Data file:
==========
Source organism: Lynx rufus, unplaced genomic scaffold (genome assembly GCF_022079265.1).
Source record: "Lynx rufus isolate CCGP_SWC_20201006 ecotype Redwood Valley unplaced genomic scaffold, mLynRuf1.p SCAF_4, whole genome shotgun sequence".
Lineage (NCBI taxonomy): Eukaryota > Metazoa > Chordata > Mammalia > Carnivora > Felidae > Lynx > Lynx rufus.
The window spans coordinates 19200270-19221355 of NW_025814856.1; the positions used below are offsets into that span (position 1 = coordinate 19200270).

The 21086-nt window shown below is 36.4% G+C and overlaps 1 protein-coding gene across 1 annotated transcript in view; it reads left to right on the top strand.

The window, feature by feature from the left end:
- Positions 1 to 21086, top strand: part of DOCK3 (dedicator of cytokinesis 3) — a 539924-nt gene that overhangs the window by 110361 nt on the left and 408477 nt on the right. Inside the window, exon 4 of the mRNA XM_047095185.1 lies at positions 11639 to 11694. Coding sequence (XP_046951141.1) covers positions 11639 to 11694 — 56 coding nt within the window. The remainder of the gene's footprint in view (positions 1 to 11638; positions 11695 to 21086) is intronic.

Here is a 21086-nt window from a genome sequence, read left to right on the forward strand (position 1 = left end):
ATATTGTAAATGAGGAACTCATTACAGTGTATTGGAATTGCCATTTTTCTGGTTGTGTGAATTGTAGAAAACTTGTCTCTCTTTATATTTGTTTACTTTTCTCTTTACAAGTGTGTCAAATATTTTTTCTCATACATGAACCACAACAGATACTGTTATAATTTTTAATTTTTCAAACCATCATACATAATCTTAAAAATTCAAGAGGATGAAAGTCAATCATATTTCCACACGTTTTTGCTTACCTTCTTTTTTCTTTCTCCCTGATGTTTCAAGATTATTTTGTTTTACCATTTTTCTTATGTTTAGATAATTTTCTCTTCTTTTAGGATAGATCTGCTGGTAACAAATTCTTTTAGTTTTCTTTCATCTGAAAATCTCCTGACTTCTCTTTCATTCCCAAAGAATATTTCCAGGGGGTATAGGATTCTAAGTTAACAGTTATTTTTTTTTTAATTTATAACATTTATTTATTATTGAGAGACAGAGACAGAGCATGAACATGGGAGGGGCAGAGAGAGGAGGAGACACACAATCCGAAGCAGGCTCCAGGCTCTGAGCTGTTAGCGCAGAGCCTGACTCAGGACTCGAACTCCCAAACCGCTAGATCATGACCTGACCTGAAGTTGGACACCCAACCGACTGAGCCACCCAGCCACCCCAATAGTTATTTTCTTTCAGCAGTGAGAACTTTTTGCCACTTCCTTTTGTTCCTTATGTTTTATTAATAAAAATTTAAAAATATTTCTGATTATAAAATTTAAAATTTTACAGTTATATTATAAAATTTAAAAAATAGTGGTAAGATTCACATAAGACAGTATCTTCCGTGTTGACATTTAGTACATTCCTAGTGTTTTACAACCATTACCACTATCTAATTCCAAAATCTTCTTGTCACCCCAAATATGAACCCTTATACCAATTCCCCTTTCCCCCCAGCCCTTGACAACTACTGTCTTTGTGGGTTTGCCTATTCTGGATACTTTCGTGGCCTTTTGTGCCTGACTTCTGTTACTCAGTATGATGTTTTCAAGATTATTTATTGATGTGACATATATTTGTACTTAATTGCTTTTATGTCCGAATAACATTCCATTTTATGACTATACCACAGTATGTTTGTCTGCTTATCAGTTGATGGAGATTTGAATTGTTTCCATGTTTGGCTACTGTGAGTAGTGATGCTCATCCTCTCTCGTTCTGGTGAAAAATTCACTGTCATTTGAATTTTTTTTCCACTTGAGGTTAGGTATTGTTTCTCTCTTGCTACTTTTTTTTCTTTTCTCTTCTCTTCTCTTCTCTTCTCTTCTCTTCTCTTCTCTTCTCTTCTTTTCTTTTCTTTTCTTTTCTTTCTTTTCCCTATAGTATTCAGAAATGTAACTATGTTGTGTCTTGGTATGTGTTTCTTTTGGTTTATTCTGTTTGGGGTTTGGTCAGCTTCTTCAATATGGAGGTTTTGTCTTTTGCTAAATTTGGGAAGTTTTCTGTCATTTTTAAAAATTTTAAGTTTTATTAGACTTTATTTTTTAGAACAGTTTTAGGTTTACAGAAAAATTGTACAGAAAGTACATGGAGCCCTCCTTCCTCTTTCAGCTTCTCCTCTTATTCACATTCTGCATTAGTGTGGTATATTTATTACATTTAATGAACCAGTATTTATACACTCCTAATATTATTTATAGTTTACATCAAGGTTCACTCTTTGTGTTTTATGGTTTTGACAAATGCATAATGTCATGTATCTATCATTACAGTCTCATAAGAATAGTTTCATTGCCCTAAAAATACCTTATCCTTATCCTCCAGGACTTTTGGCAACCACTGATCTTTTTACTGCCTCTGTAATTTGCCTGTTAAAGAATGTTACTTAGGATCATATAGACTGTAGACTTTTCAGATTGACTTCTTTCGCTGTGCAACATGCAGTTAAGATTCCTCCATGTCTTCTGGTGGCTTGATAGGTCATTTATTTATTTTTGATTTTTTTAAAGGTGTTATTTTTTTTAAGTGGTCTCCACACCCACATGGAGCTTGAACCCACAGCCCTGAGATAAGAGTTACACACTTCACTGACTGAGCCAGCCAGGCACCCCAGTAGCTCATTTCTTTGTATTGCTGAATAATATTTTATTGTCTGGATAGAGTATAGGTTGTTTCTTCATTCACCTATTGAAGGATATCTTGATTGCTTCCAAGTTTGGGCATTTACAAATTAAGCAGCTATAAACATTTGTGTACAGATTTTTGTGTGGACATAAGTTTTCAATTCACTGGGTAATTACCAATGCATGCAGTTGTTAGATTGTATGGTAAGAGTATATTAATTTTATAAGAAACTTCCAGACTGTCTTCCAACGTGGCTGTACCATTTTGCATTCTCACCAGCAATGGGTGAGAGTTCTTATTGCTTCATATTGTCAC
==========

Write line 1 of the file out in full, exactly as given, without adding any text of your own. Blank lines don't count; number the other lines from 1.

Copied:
Source organism: Lynx rufus, unplaced genomic scaffold (genome assembly GCF_022079265.1).